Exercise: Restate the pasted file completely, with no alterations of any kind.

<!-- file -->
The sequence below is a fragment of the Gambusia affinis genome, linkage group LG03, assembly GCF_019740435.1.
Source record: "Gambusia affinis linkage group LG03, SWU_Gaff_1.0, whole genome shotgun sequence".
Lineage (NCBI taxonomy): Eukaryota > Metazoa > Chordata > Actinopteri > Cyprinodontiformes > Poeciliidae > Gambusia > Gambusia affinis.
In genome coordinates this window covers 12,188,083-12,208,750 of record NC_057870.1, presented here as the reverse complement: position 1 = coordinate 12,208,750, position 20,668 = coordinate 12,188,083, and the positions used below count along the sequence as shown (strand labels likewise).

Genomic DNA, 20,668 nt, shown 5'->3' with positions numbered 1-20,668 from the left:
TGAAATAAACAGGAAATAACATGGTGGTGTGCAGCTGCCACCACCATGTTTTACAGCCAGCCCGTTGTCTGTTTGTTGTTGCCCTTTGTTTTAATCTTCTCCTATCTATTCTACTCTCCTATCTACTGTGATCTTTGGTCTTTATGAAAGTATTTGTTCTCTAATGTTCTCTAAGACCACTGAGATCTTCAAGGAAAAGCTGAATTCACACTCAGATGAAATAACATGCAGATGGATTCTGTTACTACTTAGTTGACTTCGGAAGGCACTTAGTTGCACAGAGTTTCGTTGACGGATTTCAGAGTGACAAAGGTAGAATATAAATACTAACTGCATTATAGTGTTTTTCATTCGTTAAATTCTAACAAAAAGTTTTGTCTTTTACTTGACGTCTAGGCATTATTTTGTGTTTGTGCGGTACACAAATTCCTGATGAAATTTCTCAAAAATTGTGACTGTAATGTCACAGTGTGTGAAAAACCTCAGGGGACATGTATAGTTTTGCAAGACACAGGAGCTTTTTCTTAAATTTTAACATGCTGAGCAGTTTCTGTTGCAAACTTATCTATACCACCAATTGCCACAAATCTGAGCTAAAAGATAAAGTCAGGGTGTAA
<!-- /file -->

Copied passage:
The sequence below is a fragment of the Gambusia affinis genome, linkage group LG03, assembly GCF_019740435.1.
Source record: "Gambusia affinis linkage group LG03, SWU_Gaff_1.0, whole genome shotgun sequence".
Lineage (NCBI taxonomy): Eukaryota > Metazoa > Chordata > Actinopteri > Cyprinodontiformes > Poeciliidae > Gambusia > Gambusia affinis.
In genome coordinates this window covers 12,188,083-12,208,750 of record NC_057870.1, presented here as the reverse complement: position 1 = coordinate 12,208,750, position 20,668 = coordinate 12,188,083, and the positions used below count along the sequence as shown (strand labels likewise).

Genomic DNA, 20,668 nt, shown 5'->3' with positions numbered 1-20,668 from the left:
TGAAATAAACAGGAAATAACATGGTGGTGTGCAGCTGCCACCACCATGTTTTACAGCCAGCCCGTTGTCTGTTTGTTGTTGCCCTTTGTTTTAATCTTCTCCTATCTATTCTACTCTCCTATCTACTGTGATCTTTGGTCTTTATGAAAGTATTTGTTCTCTAATGTTCTCTAAGACCACTGAGATCTTCAAGGAAAAGCTGAATTCACACTCAGATGAAATAACATGCAGATGGATTCTGTTACTACTTAGTTGACTTCGGAAGGCACTTAGTTGCACAGAGTTTCGTTGACGGATTTCAGAGTGACAAAGGTAGAATATAAATACTAACTGCATTATAGTGTTTTTCATTCGTTAAATTCTAACAAAAAGTTTTGTCTTTTACTTGACGTCTAGGCATTATTTTGTGTTTGTGCGGTACACAAATTCCTGATGAAATTTCTCAAAAATTGTGACTGTAATGTCACAGTGTGTGAAAAACCTCAGGGGACATGTATAGTTTTGCAAGACACAGGAGCTTTTTCTTAAATTTTAACATGCTGAGCAGTTTCTGTTGCAAACTTATCTATACCACCAATTGCCACAAATCTGAGCTAAAAGATAAAGTCAGGGTGTAA